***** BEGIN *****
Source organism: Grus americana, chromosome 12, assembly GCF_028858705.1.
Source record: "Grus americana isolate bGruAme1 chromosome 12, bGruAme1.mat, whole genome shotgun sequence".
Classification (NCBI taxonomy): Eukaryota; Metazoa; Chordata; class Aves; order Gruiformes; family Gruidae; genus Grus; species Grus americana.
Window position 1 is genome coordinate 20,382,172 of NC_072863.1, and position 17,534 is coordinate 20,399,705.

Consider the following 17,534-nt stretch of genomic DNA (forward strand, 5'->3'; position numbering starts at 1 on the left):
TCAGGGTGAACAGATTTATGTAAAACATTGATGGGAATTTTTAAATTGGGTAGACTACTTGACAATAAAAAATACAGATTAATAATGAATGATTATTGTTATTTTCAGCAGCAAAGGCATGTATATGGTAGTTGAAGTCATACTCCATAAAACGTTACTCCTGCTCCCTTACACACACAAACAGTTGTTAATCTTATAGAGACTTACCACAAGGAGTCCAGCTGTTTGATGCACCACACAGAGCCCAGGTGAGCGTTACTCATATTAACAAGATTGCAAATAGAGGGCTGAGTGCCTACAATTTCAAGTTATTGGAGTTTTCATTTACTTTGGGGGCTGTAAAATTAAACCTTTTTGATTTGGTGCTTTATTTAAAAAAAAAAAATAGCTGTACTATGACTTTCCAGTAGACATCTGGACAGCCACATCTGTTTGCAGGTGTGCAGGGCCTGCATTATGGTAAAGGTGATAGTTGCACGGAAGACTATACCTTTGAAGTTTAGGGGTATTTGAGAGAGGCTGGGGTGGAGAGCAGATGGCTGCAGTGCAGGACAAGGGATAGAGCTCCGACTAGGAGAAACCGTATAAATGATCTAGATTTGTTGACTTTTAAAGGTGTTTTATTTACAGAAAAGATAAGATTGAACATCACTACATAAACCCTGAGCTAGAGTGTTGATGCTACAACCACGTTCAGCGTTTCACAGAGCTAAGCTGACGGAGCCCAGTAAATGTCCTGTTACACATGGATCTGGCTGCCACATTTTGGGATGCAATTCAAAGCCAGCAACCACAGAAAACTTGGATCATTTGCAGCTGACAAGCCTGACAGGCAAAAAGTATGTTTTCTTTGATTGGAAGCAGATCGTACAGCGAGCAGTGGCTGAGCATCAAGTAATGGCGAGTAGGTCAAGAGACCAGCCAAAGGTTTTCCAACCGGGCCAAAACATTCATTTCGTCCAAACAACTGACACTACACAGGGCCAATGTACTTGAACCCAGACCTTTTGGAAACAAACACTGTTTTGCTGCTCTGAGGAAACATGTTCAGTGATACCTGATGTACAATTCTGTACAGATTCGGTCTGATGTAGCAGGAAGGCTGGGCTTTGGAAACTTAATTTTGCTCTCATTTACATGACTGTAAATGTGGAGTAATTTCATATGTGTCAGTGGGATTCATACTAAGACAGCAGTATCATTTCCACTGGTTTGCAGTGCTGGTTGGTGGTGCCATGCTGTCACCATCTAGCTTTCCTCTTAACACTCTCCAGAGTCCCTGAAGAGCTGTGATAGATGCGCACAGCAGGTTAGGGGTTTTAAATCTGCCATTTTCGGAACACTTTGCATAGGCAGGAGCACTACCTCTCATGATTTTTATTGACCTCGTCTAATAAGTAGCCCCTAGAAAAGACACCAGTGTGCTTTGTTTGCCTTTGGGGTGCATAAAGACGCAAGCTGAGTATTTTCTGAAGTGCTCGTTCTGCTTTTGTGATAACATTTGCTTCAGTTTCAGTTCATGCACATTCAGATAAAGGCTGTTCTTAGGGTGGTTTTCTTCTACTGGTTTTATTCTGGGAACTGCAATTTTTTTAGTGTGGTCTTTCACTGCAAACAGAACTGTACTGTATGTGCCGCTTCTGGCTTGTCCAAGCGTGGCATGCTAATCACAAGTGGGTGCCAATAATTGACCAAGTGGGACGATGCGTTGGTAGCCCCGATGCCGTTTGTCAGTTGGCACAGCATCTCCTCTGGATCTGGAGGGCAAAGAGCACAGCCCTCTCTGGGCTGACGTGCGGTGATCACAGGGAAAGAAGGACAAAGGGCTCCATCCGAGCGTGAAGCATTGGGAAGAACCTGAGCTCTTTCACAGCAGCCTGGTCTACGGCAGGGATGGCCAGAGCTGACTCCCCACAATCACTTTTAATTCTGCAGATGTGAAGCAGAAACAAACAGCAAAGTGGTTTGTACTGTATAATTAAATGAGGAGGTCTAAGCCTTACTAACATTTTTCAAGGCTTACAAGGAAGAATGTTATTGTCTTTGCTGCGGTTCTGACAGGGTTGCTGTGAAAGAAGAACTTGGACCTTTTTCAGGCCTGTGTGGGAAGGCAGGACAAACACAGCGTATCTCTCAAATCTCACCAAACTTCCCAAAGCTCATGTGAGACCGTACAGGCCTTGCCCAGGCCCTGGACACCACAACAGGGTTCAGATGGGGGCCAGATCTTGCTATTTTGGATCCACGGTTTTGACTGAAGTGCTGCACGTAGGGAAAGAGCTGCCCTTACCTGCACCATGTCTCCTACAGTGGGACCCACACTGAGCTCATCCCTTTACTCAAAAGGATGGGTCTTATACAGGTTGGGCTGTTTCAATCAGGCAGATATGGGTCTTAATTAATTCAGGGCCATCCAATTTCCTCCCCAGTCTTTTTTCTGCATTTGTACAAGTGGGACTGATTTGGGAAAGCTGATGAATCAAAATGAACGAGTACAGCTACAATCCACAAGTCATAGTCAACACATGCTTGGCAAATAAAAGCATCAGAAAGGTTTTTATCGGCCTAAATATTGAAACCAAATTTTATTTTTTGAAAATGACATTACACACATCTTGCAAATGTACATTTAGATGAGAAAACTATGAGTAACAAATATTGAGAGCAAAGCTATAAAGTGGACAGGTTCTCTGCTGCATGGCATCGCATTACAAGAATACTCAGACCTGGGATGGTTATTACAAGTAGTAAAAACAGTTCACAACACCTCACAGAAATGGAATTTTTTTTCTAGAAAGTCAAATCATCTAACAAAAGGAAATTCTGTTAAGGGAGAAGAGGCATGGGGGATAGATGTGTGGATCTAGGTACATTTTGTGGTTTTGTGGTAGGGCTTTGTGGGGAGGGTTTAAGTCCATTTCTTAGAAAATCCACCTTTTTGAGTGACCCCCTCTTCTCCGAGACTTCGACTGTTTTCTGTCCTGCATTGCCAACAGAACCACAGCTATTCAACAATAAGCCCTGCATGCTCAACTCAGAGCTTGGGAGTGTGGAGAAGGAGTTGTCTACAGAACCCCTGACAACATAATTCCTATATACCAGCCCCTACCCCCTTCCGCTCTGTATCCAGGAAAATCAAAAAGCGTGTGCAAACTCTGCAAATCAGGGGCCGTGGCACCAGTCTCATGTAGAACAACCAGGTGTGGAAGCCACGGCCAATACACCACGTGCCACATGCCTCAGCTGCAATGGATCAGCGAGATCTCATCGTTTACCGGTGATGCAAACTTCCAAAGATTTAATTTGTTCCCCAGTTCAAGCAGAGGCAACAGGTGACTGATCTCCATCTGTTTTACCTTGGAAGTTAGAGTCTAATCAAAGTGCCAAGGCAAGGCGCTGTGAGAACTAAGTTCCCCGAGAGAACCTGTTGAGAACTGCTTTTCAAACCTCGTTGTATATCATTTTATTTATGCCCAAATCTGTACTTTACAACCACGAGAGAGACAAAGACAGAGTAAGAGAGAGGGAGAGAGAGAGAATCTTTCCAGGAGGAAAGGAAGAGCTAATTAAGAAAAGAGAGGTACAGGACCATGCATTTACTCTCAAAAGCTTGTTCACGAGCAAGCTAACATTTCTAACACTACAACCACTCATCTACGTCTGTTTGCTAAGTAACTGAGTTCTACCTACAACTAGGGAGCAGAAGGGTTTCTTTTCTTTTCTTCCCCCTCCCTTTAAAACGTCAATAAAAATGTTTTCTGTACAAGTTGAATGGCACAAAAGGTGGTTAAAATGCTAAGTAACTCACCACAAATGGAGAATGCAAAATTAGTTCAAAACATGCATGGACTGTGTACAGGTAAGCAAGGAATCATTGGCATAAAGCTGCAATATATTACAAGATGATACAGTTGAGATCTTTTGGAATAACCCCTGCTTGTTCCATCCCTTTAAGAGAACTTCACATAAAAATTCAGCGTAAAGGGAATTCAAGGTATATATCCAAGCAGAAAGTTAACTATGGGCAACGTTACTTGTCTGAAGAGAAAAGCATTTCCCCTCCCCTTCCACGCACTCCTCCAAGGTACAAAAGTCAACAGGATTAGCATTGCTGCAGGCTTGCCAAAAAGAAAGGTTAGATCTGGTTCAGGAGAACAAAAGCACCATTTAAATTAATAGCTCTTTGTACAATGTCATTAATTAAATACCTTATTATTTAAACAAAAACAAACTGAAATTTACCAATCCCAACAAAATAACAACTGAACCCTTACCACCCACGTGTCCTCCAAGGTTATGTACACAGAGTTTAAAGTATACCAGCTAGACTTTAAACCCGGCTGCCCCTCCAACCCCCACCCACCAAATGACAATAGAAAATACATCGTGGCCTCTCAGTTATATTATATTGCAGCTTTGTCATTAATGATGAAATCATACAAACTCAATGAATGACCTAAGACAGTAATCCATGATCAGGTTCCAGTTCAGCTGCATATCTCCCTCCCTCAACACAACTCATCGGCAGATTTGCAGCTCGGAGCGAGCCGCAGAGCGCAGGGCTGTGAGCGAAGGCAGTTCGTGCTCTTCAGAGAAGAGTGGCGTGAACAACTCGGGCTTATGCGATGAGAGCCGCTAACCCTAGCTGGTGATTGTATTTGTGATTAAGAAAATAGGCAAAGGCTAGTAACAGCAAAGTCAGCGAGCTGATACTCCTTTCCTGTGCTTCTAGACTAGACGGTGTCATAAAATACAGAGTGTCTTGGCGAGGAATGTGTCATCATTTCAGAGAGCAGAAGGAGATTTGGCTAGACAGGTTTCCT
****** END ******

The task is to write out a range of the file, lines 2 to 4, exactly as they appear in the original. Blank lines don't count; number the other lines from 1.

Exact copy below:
Source record: "Grus americana isolate bGruAme1 chromosome 12, bGruAme1.mat, whole genome shotgun sequence".
Classification (NCBI taxonomy): Eukaryota; Metazoa; Chordata; class Aves; order Gruiformes; family Gruidae; genus Grus; species Grus americana.
Window position 1 is genome coordinate 20,382,172 of NC_072863.1, and position 17,534 is coordinate 20,399,705.